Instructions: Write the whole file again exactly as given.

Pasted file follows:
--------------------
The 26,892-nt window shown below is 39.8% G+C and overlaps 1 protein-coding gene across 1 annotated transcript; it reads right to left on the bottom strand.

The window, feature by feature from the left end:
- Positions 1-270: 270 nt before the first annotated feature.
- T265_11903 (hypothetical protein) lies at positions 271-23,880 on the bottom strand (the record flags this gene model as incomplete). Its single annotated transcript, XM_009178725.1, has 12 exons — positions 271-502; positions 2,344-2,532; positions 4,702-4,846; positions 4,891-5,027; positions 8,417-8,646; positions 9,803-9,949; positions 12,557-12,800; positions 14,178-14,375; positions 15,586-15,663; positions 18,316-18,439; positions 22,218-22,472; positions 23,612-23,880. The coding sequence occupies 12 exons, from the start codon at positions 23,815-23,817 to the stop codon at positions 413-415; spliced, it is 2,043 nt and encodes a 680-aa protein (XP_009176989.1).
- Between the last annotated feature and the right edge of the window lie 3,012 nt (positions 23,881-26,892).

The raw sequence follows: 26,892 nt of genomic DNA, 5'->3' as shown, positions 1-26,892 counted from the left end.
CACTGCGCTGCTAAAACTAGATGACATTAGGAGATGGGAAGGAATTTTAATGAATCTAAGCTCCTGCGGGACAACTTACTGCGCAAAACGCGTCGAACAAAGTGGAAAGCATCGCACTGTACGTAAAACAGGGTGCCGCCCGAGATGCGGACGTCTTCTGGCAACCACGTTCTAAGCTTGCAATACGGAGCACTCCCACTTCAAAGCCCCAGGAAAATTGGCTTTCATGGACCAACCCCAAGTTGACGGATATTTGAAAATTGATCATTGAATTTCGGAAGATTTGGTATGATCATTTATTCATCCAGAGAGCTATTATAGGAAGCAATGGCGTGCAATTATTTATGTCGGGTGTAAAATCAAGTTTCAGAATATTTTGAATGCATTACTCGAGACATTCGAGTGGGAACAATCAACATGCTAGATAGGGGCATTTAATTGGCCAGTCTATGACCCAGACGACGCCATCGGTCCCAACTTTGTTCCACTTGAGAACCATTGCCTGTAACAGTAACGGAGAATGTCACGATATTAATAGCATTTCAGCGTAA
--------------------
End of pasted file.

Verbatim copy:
The 26,892-nt window shown below is 39.8% G+C and overlaps 1 protein-coding gene across 1 annotated transcript; it reads right to left on the bottom strand.

The window, feature by feature from the left end:
- Positions 1-270: 270 nt before the first annotated feature.
- T265_11903 (hypothetical protein) lies at positions 271-23,880 on the bottom strand (the record flags this gene model as incomplete). Its single annotated transcript, XM_009178725.1, has 12 exons — positions 271-502; positions 2,344-2,532; positions 4,702-4,846; positions 4,891-5,027; positions 8,417-8,646; positions 9,803-9,949; positions 12,557-12,800; positions 14,178-14,375; positions 15,586-15,663; positions 18,316-18,439; positions 22,218-22,472; positions 23,612-23,880. The coding sequence occupies 12 exons, from the start codon at positions 23,815-23,817 to the stop codon at positions 413-415; spliced, it is 2,043 nt and encodes a 680-aa protein (XP_009176989.1).
- Between the last annotated feature and the right edge of the window lie 3,012 nt (positions 23,881-26,892).

The raw sequence follows: 26,892 nt of genomic DNA, 5'->3' as shown, positions 1-26,892 counted from the left end.
CACTGCGCTGCTAAAACTAGATGACATTAGGAGATGGGAAGGAATTTTAATGAATCTAAGCTCCTGCGGGACAACTTACTGCGCAAAACGCGTCGAACAAAGTGGAAAGCATCGCACTGTACGTAAAACAGGGTGCCGCCCGAGATGCGGACGTCTTCTGGCAACCACGTTCTAAGCTTGCAATACGGAGCACTCCCACTTCAAAGCCCCAGGAAAATTGGCTTTCATGGACCAACCCCAAGTTGACGGATATTTGAAAATTGATCATTGAATTTCGGAAGATTTGGTATGATCATTTATTCATCCAGAGAGCTATTATAGGAAGCAATGGCGTGCAATTATTTATGTCGGGTGTAAAATCAAGTTTCAGAATATTTTGAATGCATTACTCGAGACATTCGAGTGGGAACAATCAACATGCTAGATAGGGGCATTTAATTGGCCAGTCTATGACCCAGACGACGCCATCGGTCCCAACTTTGTTCCACTTGAGAACCATTGCCTGTAACAGTAACGGAGAATGTCACGATATTAATAGCATTTCAGCGTAA